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For most of my career, I worked as a marketer for large consumer product goods companies — but I was always interested in breaking into tech. I submitted resume after resume. I would reach out to tech leaders on LinkedIn. I would ask for introductions, have meetings scheduled, only to be repeatedly ghosted. And then finally, after years in the making, it happened. A mentor at a growth equity fund sent my resume to the CEO of Carta, leading me to land my first role in tech.
„Breaking into tech with a non-technical background is hard,“ says Ruben Harris, co-founder and CEO of Career Karma. „The same barriers that exist in finance also exist with startups. Career Karma is the product we wished we had when we were breaking into tech. Our vision is to help as many people as possible navigate their careers and build successful tech careers.”
According to a recent McKinsey study, 375 million workers will switch jobs between now and 2030. During the Great Resignation, a record 4.4 million people have quit their jobs. The intense competition for attracting talent into tech is at levels some recruiters say they haven’t seen in 20 years. “This is the most competitive market I can remember in my professional career, with many people comparing it to the dot-com market of the late ‘90s,” says Jim Bartolomea, vice president of global talent at tech titan ServiceNow, which employs a huge chunk of the software talent in San Diego.
Enter Career Karma, one of the largest platforms for reskilling and upskilling talent. Currently, three million people per month visit its platform in search of career advice. Individuals are matched for the best job training program for them. They also have access to a community of thousands of people in live audio rooms, giving them support to complete programs and find jobs..
“The $2.2 trillion post-secondary-education market is unbundling, and Career Karma has created its own category,” Harris says. “We’re helping adults navigate an increasingly complex landscape of colleges, non-degree programs, professional certifications, boot camps and short courses. Career Karma is where companies, schools and job training programs all come together in one place.”
Harris is disrupting the world of edtech and empowering millions of people to break into tech. Here are three lessons he has learned in building Career Karma:
At the age of 4 years old, Harris became a cello player (he still plays to this day). He credits his ability to stay disciplined as a founder to those early foundational years learning music. “As a musician, you learn so many things: subjective and objective analysis, how to express yourself, how to take praise and criticism,” Harris says. “I learned how to compete, I learned how to teach, and I learned how to set and exceed goals. All of these things set me on the trajectory to some day start my own company.”
As Harris describes it, learning the correct way to play an instrument like the cello, memorizing a piece or learning the notes can take months of practice before you see results. “Staying disciplined is key,” Harris says. “When you’re building a company, results won’t happen overnight.” He recalls being rejected by Y Combinator the first time they applied. He was disappointed, but he remained disciplined and stayed the course. He didn’t let that rejection stop him. Career Karma was accepted the second time Harris and his co-founders applied to Y Combinator.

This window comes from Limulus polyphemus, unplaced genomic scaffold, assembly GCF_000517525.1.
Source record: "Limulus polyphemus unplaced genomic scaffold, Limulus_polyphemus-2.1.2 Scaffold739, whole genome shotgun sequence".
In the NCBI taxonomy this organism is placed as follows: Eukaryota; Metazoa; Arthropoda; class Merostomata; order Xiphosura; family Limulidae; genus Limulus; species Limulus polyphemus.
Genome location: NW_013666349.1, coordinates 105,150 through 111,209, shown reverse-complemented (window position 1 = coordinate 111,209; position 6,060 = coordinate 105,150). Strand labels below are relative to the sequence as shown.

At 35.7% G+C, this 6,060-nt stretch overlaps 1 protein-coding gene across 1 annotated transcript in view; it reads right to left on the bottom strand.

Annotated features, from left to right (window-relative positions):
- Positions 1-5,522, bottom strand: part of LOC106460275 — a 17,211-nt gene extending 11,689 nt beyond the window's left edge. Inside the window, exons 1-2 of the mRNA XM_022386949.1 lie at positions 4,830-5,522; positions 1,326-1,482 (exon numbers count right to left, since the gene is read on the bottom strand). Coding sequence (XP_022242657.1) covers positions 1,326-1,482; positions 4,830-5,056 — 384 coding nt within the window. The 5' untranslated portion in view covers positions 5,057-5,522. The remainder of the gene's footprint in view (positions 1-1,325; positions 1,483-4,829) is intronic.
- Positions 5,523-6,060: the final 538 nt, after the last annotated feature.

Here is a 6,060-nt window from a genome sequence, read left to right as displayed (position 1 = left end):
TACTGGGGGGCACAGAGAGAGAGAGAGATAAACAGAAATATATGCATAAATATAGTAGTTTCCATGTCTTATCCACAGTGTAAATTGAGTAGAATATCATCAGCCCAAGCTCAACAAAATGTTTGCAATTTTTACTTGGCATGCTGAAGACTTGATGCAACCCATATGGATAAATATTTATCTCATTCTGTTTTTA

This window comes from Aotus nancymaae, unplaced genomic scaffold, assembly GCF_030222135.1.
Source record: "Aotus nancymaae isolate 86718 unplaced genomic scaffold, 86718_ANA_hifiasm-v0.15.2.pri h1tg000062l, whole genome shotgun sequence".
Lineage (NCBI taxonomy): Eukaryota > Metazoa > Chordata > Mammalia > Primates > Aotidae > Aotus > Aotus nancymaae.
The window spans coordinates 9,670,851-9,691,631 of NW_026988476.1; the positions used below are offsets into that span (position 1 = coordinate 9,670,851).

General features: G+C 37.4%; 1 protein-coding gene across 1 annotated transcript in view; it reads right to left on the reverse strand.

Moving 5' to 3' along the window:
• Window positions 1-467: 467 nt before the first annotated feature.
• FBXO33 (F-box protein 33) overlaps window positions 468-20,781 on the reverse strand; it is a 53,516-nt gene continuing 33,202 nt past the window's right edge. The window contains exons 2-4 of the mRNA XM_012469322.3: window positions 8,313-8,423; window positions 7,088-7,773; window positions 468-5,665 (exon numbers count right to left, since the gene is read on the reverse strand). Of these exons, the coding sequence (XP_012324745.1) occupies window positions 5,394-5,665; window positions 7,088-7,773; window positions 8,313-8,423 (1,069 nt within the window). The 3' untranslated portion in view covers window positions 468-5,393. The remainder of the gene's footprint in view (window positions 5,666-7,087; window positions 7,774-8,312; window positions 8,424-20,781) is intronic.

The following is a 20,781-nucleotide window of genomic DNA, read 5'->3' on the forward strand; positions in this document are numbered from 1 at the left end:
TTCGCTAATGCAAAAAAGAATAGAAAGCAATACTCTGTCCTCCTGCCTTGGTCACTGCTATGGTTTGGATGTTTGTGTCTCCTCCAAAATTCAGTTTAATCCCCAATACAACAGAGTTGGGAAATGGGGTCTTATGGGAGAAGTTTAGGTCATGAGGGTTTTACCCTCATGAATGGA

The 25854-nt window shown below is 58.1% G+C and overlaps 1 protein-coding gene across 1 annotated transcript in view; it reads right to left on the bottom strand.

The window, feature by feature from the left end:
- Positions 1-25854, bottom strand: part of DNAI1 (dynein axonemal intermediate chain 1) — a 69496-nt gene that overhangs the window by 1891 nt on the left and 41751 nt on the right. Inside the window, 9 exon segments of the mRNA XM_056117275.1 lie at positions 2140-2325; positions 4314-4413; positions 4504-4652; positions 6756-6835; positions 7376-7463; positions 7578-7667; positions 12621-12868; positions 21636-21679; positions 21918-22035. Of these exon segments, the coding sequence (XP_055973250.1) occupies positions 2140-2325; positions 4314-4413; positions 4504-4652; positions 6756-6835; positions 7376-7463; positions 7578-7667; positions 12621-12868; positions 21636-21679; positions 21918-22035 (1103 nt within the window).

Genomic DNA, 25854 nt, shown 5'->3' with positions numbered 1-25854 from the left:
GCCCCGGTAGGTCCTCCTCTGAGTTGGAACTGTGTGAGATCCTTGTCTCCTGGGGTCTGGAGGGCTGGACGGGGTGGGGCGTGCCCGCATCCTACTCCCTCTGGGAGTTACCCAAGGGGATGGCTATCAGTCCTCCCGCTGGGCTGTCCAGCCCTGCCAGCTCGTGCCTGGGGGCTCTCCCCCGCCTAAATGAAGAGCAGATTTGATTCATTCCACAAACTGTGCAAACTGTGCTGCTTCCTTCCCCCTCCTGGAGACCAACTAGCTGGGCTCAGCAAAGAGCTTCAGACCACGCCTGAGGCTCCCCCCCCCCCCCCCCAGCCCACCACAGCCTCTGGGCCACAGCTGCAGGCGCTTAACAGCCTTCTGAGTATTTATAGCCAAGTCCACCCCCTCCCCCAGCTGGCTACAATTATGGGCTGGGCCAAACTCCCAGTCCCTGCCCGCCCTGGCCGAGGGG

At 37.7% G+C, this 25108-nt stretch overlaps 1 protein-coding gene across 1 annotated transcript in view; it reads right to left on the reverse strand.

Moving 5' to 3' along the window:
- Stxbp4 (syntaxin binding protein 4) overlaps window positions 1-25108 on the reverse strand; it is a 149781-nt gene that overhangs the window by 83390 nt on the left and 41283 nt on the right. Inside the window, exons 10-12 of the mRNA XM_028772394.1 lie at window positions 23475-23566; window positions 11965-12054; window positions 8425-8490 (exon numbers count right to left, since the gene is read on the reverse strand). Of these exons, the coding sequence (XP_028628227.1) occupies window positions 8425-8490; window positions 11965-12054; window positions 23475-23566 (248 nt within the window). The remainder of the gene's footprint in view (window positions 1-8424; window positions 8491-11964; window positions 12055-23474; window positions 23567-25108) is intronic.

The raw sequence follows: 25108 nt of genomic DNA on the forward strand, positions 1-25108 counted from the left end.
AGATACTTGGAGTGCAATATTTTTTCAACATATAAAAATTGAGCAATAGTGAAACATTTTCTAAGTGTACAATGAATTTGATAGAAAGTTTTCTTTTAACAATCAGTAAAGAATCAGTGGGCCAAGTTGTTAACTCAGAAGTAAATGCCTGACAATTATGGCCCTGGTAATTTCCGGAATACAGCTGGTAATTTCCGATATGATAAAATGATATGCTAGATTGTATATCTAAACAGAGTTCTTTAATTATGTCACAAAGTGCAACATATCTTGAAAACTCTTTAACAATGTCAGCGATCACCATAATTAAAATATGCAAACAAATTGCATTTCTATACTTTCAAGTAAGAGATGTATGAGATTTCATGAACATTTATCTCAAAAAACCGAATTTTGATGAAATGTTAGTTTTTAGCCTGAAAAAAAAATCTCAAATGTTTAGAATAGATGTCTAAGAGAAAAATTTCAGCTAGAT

Building community is key
“Building community is one of the key differentiators that sets us apart in the marketplace,” Harris says. “Psychological support is critical when you are going after a new goal like learning an entirely new skill. You can be at the best school and have access to the best teachers, but self doubt still creeps in.” For many individuals on Career Karma’s platform, the prospect of entering a new world like tech can be daunting. The support the Career Karma community provides helps individuals to keep going and persevere when they feel stuck and are on the verge of giving up.
“I grew up with a lot of confidence,” Harris says. “In Atlanta, I was surrounded by successful people who looked like me. I never doubted that I could achieve anything. I want Career Karma to help all individuals realize their potential.”
Don’t let a „no“ stop you from asking again
Harris and team just closed $40 million Series B funding and have raised $52 million in the past three years. All of their early major investors have doubled down on their investments. Yet many of the investors Harris approached early on said no the first time.
“Just because someone says no, don’t let that stop you from asking again,” Harris advises entrepreneurs. „You have to get comfortable articulating a vision that people may believe in, but they may not believe that you can do it. If they say no, come back to them in a year and say, remember what I said I was gonna do? Guess what? I did it. Then they will cut you a check.“
Harris advises entrepreneurs not to hold grudges and not to burn bridges with investors. Some of those who said no the first time said yes the second time, investing more than Harris anticipated.
Now that it’s closed the Series B round, Career Karma is gearing up to hire heavily in product, data and design, as well as expand into higher education and enterprise. “With Career Karma we are not just building a company, we are building a movement to connect the world’s talent to its next opportunity,” Harris says.